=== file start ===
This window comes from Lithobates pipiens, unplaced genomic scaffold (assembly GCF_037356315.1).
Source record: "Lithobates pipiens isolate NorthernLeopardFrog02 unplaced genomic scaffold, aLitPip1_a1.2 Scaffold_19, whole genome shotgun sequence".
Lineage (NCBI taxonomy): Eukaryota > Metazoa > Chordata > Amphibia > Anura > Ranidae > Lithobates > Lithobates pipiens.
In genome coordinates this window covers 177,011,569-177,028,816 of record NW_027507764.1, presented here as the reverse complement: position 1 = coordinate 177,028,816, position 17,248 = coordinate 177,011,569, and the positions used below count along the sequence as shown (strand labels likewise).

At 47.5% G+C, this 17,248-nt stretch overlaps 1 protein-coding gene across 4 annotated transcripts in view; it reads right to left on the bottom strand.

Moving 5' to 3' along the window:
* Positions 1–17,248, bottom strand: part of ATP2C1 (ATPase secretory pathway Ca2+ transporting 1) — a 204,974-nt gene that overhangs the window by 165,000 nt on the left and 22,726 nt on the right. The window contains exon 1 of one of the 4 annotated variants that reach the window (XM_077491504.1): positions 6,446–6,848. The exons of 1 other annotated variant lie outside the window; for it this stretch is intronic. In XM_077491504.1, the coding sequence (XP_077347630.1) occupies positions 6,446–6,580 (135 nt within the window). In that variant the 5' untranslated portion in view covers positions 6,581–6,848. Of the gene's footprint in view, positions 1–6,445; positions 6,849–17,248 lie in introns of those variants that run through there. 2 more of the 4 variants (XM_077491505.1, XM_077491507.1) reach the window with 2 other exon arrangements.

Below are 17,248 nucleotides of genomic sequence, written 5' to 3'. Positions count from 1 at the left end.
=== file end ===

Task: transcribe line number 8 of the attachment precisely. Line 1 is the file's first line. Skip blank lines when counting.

Below are 17,248 nucleotides of genomic sequence, written 5' to 3'. Positions count from 1 at the left end.